Wisconsin State Patrolman Justin Bender testified for the prosecution. He was the officer that reconstructed the car crash. He says the car was going at least 114 miles per hour when the driver lost control, but could have been going as fast as 126 miles per hour.

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Wisconsin Supreme Court upholds voter identification lawSubmitted: 07/31/2014

MADISON - The Wisconsin Supreme Court ruled Thursday morning voters can be required to show photo identification at the polls.

But that law remains blocked by a federal court decision.

The law was struck down in April by a federal judge in Milwaukee.

His ruling is under appeal.

A federal appeals court would have act for the voter I-D law to take effect.

Four lawsuits have been filed over the law passed in 2011.

The Wisconsin Supreme Court issued rulings in two cases on the question Thursday morning, concluding in both that the law was constitutional.

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Law limiting collective bargaining upheldSubmitted: 07/31/2014

MADISON - After protests, recall elections and lawsuits, a state supreme court decision came down Thursday morning on the law that effectively ended collective bargaining for most public workers.

The court has upheld the 2011 law in a split decision.

The court ruled 5-2 Thursday morning that the law is valid.

The decision came in a challenge filed by the Madison teachers union and a union representing Milwaukee public workers.

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Man sent to hospital after ATV crashSubmitted: 07/31/2014

TOMAHAWK - An ATV crash sent a Tomahawk man to the hospital last night.

The Lincoln County Sheriff's department tells us 49 year old Michael Van Strydonk was hurt around 11 last night just outside of Tomahawk.

His ATV had been going south on Cloverbelt road.

It rolled over as Van Strydonk approached the intersection with County D.

He was conscious and talking right after the crash, but was unresponsive by the time emergency personnel arrived.

Van Strydonk was taken to St. Joseph's hospital in Marshfield, where he was in stable condition Thursday morning.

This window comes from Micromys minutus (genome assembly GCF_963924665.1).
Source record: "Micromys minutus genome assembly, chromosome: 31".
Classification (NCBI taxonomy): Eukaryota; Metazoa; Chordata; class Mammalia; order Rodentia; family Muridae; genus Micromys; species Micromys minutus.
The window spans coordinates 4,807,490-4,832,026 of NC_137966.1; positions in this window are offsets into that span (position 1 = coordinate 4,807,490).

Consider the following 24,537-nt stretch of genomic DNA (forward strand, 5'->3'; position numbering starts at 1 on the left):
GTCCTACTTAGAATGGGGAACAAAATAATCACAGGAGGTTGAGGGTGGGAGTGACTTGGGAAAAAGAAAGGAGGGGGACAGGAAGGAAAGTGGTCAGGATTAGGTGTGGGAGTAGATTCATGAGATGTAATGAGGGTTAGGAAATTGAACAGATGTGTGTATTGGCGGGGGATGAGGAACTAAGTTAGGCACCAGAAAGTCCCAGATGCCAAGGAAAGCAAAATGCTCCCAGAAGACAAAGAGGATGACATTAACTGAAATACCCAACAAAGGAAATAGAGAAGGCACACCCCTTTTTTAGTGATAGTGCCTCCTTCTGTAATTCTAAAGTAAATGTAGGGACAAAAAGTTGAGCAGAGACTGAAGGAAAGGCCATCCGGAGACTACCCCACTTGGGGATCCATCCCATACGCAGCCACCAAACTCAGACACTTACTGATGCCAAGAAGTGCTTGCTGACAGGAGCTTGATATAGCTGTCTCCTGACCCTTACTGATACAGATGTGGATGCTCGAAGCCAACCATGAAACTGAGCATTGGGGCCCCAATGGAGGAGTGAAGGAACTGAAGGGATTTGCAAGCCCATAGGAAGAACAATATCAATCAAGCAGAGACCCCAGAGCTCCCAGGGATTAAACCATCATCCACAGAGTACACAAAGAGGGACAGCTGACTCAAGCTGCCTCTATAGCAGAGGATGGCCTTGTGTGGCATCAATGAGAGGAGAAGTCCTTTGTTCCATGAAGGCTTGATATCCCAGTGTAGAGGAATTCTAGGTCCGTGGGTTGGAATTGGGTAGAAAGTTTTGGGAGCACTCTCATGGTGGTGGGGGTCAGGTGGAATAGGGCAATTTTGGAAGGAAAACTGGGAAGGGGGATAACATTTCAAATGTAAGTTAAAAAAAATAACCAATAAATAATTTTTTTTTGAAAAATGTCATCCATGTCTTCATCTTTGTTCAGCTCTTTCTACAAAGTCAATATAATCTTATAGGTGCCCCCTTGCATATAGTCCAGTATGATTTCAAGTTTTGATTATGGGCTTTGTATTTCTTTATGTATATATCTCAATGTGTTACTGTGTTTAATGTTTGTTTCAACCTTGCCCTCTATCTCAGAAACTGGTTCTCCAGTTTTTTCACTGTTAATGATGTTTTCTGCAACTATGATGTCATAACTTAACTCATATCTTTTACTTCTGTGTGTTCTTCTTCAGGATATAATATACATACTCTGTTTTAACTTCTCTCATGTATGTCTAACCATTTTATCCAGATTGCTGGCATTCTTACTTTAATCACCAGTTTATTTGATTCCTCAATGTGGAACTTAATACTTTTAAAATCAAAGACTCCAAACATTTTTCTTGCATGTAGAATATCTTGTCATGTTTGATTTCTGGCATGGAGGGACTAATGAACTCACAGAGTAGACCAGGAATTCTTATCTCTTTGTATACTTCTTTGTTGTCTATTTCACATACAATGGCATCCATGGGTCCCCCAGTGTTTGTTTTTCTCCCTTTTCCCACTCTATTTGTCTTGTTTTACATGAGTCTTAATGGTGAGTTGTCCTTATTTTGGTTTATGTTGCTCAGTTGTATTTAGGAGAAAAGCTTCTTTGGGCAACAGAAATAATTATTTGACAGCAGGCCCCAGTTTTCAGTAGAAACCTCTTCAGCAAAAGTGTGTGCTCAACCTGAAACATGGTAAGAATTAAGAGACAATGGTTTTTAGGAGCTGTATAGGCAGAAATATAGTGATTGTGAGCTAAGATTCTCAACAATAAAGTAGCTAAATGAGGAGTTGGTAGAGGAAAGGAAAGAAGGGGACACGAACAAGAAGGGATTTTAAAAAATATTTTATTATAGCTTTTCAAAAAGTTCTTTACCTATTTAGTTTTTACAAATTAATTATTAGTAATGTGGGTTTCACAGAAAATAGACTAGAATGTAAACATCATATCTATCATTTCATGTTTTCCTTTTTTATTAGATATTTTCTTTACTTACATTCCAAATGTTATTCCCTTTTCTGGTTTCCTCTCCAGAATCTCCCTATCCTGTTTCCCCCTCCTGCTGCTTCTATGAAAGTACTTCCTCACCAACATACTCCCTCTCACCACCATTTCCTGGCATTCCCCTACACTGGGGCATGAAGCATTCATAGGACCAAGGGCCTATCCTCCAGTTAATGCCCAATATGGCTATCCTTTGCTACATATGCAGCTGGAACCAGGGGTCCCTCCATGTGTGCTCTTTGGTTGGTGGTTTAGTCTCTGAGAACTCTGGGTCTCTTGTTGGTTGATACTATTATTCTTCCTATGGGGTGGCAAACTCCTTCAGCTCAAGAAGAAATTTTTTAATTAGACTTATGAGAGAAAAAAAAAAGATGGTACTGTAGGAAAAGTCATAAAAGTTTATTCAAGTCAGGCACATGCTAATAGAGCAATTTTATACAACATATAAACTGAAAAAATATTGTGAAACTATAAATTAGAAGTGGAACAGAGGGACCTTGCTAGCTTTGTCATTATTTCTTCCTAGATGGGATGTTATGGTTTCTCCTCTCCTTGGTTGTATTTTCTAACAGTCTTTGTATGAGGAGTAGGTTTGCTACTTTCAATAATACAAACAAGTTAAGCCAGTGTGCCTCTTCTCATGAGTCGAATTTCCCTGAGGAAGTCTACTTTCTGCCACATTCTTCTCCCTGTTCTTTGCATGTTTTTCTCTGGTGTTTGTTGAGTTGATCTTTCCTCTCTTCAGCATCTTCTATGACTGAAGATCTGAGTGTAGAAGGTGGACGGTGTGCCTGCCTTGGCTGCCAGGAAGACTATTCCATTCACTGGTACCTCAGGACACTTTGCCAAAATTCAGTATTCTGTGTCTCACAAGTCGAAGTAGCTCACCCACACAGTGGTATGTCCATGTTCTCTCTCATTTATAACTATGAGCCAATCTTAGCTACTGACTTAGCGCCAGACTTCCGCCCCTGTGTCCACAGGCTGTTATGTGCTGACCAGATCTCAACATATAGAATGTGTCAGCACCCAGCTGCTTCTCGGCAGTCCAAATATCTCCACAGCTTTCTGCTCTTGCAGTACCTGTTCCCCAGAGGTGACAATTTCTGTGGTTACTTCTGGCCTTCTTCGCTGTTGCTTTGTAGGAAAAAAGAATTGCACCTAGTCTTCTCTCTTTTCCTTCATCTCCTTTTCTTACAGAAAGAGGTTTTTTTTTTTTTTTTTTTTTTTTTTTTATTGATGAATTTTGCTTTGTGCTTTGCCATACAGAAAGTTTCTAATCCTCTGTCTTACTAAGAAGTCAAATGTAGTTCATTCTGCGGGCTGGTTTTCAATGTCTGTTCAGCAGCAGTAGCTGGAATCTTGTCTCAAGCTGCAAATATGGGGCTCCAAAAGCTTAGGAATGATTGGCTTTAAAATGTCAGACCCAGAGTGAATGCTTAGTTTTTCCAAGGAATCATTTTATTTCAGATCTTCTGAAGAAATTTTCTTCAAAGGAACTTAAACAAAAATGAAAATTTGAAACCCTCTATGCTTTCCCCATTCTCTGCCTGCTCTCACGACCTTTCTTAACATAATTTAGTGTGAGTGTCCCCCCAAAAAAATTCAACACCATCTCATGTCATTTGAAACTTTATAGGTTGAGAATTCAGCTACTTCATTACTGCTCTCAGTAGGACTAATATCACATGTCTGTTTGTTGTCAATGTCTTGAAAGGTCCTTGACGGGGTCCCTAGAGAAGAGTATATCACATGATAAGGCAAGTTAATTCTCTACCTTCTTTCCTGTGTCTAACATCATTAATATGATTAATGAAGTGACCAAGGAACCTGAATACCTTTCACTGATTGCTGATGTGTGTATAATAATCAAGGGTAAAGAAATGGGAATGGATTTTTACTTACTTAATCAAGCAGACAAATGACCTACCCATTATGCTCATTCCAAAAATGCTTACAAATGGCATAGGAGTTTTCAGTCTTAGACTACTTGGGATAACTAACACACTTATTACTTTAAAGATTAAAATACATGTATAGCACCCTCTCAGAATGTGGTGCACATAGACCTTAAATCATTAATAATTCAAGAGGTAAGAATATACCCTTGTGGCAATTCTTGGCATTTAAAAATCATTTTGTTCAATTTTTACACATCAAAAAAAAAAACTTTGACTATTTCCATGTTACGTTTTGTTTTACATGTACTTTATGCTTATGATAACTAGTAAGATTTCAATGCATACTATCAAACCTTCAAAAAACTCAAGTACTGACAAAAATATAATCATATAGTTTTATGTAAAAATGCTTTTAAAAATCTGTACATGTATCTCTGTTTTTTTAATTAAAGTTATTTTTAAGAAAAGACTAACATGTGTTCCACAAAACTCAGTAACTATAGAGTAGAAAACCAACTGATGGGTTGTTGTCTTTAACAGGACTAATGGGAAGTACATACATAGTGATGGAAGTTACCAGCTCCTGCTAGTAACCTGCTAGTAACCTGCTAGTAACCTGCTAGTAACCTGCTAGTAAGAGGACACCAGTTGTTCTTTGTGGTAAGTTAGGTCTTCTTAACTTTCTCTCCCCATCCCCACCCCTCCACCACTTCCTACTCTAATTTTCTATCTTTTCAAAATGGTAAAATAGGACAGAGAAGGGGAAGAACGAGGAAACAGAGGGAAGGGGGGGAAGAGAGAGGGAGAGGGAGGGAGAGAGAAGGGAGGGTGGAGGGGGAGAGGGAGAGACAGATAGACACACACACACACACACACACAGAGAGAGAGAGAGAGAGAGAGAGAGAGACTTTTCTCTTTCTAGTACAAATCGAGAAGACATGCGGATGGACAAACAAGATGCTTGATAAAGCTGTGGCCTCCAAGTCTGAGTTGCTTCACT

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Rock throwing case moves forward for one of the accusedSubmitted: 07/31/2014

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CRANDON - Prosecutors in Forest County accuse a group of four people of throwing rocks off of a bridge and damaging a car. Victims Wednesday described the sound like a bomb going off.

19-year-old Thomas Hines is one of four people facing charges for throwing rocks off of a Forest County bridge just after 3 a.m. June 3, 2014. The other three facing charges include 18 year-old Mariya Tuckwab, 20 year-old Ryan Kitchmaster, and 21-year-old Dillon Votis.

All four face multiple felony charges for recklessly endangering safety and criminal damage to property.

Prosecutors say those rocks hurt a woman inside of the car.

Hines was in court Wednesday for his preliminary hearing.

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Classic and antique boat showSubmitted: 07/30/2014

TOMAHAWK - The Tomahawk Classic Motor and Boat Show is a chance for people who love outboard motor boats to come together each year. The show is hosted by the Northwoods Chapter of the Antique Outboard Motor Association and is now celebrating the 35th anniversary of the show.

"A lot of these people have had them, because this is boating country up here," said Northwoods AOMCI President Bob Dalle Ave. "Even the younger ones will say my grandpa had a motor like that or my dad has a motor like that at home. So it's the motors that draw them in."

The show hosts swap meets, boat shows, boat parades, and boat cruises. Out of the more than 200 registered show boaters, many of them planned to do more than just display their boat.